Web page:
102. R B Waterston, completed by the Simons yard at Renfrew on Clydeside in 1954, was the last coal-fired first-class harbour tug delivered to the SAR&H. The tug is shown here leaving the Duncan Dock at sedate pace in December 1977, quite late in her career, as she was laid-up in Cape Town in 1980. 


103. The elegant T S McEwen is shown here lying "at ease" off A-berth in the Duncan Dock as she waits to take up the lines of a vessel that was about to sail. Ordered to provide the tug power to handle the larger Union-Castle mailships of the 1920s, McEwen was built at Paisley on the River Clyde by Bow, McLachlan & Co. Ltd. She served Table Bay harbour "in steam" for just short of fifty years before she was withdrawn from service in 1974 then subsequently stripped and towed out to be scuttled off Robben Island in 1977.  Safmarine’s SA Oranje (ex. Pretoria Castle) can be seen in the background. 



104. The redoubtable Danie Hugo steaming peacefully out of Duncan Dock in January 1970.  This was in the days before the construction of the Schoeman Dock and its attendant container gantries provided background clutter to "out to sea" photographs from the roundhead at A-berth.  


105. F T Bates leaves the Duncan Dock at some speed in December 1969, cutting the corner at the entrance so sharply as to catch the unwary photographer attempting a full-frame view of the tug without lopping-off the top of the foremast!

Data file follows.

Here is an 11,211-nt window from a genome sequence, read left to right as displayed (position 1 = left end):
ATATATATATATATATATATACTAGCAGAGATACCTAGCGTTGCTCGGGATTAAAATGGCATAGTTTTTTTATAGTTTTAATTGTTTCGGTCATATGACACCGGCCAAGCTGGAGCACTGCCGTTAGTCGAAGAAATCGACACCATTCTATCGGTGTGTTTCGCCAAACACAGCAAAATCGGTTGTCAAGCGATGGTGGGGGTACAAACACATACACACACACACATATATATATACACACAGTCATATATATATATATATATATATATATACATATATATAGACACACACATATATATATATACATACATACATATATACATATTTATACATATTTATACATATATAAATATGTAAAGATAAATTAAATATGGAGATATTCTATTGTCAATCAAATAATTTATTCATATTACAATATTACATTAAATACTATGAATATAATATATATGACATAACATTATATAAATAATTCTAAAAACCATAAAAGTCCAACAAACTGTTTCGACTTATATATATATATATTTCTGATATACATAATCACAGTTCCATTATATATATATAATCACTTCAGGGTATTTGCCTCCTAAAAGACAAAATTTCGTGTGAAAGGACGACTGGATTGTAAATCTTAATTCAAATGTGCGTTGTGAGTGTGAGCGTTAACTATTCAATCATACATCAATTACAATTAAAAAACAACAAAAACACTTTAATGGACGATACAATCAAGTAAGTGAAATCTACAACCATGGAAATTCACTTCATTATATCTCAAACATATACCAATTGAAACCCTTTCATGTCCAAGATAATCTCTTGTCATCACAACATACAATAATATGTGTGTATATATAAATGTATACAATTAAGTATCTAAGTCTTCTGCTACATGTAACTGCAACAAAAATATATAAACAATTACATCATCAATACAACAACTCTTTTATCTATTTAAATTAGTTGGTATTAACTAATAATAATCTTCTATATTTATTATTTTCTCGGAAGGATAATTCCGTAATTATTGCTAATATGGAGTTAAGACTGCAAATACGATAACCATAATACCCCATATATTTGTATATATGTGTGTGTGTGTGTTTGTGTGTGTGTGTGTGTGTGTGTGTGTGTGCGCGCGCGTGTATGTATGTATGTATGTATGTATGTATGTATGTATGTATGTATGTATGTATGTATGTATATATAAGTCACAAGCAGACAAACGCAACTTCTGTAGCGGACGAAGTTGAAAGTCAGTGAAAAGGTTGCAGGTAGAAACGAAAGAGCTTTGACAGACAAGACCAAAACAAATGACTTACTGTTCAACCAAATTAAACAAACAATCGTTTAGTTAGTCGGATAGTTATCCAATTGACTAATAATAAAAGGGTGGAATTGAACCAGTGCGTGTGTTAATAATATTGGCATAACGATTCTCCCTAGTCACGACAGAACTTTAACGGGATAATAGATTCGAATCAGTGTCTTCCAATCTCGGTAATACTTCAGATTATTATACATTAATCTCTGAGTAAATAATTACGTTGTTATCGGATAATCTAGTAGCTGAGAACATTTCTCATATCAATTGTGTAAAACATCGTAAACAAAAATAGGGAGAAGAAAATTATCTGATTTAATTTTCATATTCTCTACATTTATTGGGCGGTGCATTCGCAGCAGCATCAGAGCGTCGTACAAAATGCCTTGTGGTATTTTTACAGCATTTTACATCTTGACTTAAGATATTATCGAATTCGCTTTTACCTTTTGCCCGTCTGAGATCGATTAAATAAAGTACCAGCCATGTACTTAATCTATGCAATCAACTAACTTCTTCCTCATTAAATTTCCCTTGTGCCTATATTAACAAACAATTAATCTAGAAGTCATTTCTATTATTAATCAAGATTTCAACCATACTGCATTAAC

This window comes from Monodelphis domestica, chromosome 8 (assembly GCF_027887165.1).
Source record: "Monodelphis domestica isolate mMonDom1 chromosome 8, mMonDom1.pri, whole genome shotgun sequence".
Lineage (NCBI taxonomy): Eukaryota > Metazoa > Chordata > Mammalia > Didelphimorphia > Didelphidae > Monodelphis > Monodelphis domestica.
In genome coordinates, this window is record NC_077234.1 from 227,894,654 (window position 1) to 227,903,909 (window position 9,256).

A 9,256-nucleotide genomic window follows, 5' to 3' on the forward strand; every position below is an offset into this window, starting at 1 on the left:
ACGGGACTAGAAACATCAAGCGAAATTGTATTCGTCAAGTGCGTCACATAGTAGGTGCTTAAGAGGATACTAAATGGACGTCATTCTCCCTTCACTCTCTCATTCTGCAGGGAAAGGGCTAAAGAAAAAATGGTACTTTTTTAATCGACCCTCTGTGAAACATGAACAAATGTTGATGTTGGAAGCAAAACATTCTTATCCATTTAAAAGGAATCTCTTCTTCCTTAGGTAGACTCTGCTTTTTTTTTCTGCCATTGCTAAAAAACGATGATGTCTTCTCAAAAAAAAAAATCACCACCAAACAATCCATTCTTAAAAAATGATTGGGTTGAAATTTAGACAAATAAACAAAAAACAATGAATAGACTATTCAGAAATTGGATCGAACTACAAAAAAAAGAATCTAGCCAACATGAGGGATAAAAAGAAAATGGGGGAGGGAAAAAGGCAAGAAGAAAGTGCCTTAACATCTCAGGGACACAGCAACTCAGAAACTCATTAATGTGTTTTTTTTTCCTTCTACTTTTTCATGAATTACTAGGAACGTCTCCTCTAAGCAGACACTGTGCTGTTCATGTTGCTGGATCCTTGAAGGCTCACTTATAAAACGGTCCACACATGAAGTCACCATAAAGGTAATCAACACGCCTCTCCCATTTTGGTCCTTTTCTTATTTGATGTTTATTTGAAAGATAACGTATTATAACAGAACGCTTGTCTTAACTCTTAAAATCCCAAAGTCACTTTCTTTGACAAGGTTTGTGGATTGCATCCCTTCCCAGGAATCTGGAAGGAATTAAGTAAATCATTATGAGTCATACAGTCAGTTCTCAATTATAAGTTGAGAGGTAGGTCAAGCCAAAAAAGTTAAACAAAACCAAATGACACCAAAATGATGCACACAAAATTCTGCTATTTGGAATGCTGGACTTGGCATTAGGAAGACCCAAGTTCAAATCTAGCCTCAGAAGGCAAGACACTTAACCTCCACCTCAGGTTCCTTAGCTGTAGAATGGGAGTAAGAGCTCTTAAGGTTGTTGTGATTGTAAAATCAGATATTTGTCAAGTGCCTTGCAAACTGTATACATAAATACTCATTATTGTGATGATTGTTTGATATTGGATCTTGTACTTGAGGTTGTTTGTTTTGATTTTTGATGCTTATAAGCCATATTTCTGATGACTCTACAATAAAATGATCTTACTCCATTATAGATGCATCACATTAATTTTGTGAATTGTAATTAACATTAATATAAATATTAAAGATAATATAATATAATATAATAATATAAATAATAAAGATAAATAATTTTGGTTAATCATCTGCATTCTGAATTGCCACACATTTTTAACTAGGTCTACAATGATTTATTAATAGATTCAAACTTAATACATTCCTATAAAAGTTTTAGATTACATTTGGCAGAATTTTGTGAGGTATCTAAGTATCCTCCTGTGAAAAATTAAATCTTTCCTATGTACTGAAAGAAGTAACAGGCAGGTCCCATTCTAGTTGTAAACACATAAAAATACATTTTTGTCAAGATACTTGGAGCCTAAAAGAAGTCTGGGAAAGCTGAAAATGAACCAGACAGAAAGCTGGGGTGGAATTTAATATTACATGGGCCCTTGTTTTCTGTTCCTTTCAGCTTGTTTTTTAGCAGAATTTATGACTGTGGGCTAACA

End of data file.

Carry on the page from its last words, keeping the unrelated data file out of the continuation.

106. The coal-fired T H Watermeyer, a product of the A & J Inglis yard in Glasgow in 1939, thunders into the Duncan Dock in early-September 1977 to stand by the final departure from Cape Town of the Union-Castle mailship Windsor Castle. The tug is well populated with photographers and passengers wanting a waterside vantage point to view the historic departure of the Windsor Castle. Their presence is evidence of the more relaxed perspective on port security that was associated with the South African ports at that time, and indeed well into the first decade of the 21st century. 


107. End of an era: the last departure of a Union-Castle passenger mailship from Table Bay docks on 6th September, 1977. The 1960-built Windsor Castle, the largest of the Union-Castle mail liners, backs away from A-berth for the last time, with Danie Hugo and T H Watermeyer in attendance. The quayside at A-berth, and the roundhead at the entrance to the Duncan Dock were packed with spectators in those heady pre-ISPS days when the public was welcomed in the South African ports.